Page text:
Opportunities for engagement are different for fixed income investments, as the relationship between an issuer and a debt holder is quite different to that between an issuer and an equity holder. ESG risks can impact the valuation of both equity and debt, but the bond holder's ability to initiate change in the issuer to reduce risk is limited when compared with the power of an equity holder. This does not mean that debt investors are unable to influence management decisions at all. The cost of debt is a key factor for companies and can contribute significantly to the long-term profitability of their investments. Any risks which potentially impact the likelihood of repayment, including ESG risks, will generally result in investors demanding a higher yield, which increases the cost of debt and creates an incentive for management to reduce those risks.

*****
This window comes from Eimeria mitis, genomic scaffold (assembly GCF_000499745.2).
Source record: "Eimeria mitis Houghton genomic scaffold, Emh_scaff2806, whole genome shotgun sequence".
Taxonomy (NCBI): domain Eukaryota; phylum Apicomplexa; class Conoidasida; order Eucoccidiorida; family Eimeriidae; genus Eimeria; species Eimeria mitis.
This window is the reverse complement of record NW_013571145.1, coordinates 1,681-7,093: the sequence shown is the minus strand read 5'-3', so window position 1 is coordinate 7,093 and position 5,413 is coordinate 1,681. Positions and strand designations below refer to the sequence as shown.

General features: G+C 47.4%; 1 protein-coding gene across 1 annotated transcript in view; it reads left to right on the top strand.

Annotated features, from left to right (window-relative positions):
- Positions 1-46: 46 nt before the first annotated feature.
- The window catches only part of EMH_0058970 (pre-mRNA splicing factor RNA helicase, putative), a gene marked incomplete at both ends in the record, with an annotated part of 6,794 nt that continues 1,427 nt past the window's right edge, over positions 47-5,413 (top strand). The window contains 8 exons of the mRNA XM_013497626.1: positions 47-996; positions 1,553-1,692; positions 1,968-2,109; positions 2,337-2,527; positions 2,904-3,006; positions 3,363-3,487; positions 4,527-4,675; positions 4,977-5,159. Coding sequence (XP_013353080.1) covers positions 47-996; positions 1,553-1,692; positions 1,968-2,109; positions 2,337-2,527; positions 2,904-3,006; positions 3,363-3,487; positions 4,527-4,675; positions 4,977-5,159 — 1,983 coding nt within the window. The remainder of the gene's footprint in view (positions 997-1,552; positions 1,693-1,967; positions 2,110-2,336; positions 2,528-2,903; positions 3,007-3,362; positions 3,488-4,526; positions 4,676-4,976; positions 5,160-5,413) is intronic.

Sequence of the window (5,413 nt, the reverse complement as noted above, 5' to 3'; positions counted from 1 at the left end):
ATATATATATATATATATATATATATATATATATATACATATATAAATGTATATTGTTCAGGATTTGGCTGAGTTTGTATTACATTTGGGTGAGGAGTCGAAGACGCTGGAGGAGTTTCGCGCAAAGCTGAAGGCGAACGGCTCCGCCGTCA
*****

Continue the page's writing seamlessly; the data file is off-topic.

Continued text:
For example, BlueBay meets with issuers (particularly in relation to primary issuances) as part of its routine investment research process and has an opportunity to raise ESG-related matters. ESG-focused engagements are prioritized using a risk-based approach, which involves analyzing material ESG risks facing the issuer, the issuer's ESG score and the size of the investment.